No money? No problem

Scientists of Britain, it's time to stop whining. When the government did the figures, it realised something profound. We don't need funding - we've got the best brains in the world. The physicist Ernest Rutherford once said: "We haven't the money, so we've got to think." And he won a Nobel prize.

We could stand to learn a lesson from the great Soviet physicists, too. Weren't they such extraordinary theorists precisely because all they had was paper and pencils?

Granted, that's not enough for experimenters: sometimes they need a bit of Scotch tape, too. Maybe that's why Andre Geim and Konstantin Novoselov came over to Manchester to work. If only the Russian science funding council had provided some Sellotape to go with their pencils and paper, the pair could have worked from home and still won the 2010 Nobel Prize in Physics.

And who needs another Nobel prize, anyway? We've got loads; they're just cluttering up our labs. The clutter will get more manageable as we start to sell off some of our equipment to raise money for salaries (eBay looks like a good bet, by the way, and the government has a very good "top-seller" rating if we want to use its account).

But the wonderful thing about us scientists is that we don't need much in the way of salaries. We're not like the bankers. We love our work. We do what we do because we're fascinated by it. Which means that we can be paid peanuts and we'll still show up at the laboratory bench every morning.

Naturally, it's going to be a bit more difficult now that so many of us will have to do science in our spare time. But it was one of us, Albert Einstein, who said: "Science is a wonderful thing if one does not have to earn one's living at it." So let's enjoy it even more, now that it's just a hobby.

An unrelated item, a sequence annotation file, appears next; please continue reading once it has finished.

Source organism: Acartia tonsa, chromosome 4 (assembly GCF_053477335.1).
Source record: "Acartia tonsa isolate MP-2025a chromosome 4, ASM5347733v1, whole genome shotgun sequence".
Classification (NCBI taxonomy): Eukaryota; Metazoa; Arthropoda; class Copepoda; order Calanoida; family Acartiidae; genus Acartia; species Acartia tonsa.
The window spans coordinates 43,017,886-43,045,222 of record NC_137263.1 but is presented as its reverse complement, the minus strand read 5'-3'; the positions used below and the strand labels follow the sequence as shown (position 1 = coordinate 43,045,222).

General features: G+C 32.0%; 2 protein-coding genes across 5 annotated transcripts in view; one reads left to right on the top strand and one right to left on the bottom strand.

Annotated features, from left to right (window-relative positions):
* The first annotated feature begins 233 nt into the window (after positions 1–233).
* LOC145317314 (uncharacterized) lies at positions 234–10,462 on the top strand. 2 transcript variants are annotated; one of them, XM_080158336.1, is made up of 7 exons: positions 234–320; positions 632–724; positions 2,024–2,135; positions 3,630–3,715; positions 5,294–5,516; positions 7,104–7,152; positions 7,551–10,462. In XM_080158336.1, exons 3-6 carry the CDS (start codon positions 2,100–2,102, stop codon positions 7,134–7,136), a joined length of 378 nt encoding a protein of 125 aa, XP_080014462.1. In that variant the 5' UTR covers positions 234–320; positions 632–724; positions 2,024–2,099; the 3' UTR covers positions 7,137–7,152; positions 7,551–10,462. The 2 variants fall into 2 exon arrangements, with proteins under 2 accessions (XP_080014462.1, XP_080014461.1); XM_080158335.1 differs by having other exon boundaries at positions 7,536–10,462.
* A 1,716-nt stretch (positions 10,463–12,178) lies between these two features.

Stacking supermarket shelves will certainly leave us an awful lot of brain space to think further about making those great British breakthroughs: how we might develop even more astonishingly successful prostate cancer drugs, for example, or the prospects of defeating Alzheimer's by exploring a link with mad cow disease. And when we're tidying up the bakery aisle, we'll surely be able to work out a few more ways to limit the impact of climate change.

It does seem a shame that the government is closing many of the facilities where we could have tested our ideas. But the United States, Singapore, France, Germany and China are all increasing their science budgets. We've still got email at home: we could just send our ideas to colleagues in other countries.

Let them run the experiments and get the Nobel prizes and the patents and the collaborations with multinational companies and the spin-offs worth millions that will further drive their economies out of recession.

Oh - hang on.

Michael Brooks holds a PhD in quantum physics. His most recent book is At the Edge of Uncertainty: 11 Discoveries Taking Science by Surprise.

This article first appeared in the 25 October 2010 issue of the New Statesman, What a carve up!